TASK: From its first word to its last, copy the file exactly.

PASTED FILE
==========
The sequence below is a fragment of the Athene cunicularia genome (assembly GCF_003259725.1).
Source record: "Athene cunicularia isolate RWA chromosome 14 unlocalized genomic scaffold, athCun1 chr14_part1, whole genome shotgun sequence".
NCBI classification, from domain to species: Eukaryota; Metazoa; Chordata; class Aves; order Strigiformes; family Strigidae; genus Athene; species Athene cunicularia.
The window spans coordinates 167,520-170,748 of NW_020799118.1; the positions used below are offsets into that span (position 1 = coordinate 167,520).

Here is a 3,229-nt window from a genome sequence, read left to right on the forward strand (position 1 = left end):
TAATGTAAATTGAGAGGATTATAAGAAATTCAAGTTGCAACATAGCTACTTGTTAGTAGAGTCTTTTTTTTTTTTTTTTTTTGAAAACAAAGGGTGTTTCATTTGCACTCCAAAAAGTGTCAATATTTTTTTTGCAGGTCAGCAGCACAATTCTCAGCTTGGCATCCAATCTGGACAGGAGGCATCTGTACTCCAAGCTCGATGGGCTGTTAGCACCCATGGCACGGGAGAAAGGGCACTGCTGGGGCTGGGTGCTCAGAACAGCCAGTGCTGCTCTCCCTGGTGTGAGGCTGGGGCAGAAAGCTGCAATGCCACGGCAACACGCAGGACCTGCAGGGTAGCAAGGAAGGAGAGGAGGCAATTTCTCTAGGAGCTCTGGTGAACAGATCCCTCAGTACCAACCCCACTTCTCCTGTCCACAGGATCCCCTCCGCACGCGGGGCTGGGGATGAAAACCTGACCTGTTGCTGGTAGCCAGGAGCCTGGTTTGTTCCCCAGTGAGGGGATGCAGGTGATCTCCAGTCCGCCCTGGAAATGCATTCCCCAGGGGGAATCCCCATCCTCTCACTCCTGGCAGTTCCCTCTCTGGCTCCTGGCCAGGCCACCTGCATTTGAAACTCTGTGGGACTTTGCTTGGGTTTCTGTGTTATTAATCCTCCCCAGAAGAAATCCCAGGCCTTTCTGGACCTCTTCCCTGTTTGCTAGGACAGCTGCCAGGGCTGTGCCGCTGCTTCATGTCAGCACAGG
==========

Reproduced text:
The sequence below is a fragment of the Athene cunicularia genome (assembly GCF_003259725.1).
Source record: "Athene cunicularia isolate RWA chromosome 14 unlocalized genomic scaffold, athCun1 chr14_part1, whole genome shotgun sequence".
NCBI classification, from domain to species: Eukaryota; Metazoa; Chordata; class Aves; order Strigiformes; family Strigidae; genus Athene; species Athene cunicularia.
The window spans coordinates 167,520-170,748 of NW_020799118.1; the positions used below are offsets into that span (position 1 = coordinate 167,520).

Here is a 3,229-nt window from a genome sequence, read left to right on the forward strand (position 1 = left end):
TAATGTAAATTGAGAGGATTATAAGAAATTCAAGTTGCAACATAGCTACTTGTTAGTAGAGTCTTTTTTTTTTTTTTTTTTTGAAAACAAAGGGTGTTTCATTTGCACTCCAAAAAGTGTCAATATTTTTTTTGCAGGTCAGCAGCACAATTCTCAGCTTGGCATCCAATCTGGACAGGAGGCATCTGTACTCCAAGCTCGATGGGCTGTTAGCACCCATGGCACGGGAGAAAGGGCACTGCTGGGGCTGGGTGCTCAGAACAGCCAGTGCTGCTCTCCCTGGTGTGAGGCTGGGGCAGAAAGCTGCAATGCCACGGCAACACGCAGGACCTGCAGGGTAGCAAGGAAGGAGAGGAGGCAATTTCTCTAGGAGCTCTGGTGAACAGATCCCTCAGTACCAACCCCACTTCTCCTGTCCACAGGATCCCCTCCGCACGCGGGGCTGGGGATGAAAACCTGACCTGTTGCTGGTAGCCAGGAGCCTGGTTTGTTCCCCAGTGAGGGGATGCAGGTGATCTCCAGTCCGCCCTGGAAATGCATTCCCCAGGGGGAATCCCCATCCTCTCACTCCTGGCAGTTCCCTCTCTGGCTCCTGGCCAGGCCACCTGCATTTGAAACTCTGTGGGACTTTGCTTGGGTTTCTGTGTTATTAATCCTCCCCAGAAGAAATCCCAGGCCTTTCTGGACCTCTTCCCTGTTTGCTAGGACAGCTGCCAGGGCTGTGCCGCTGCTTCATGTCAGCACAGG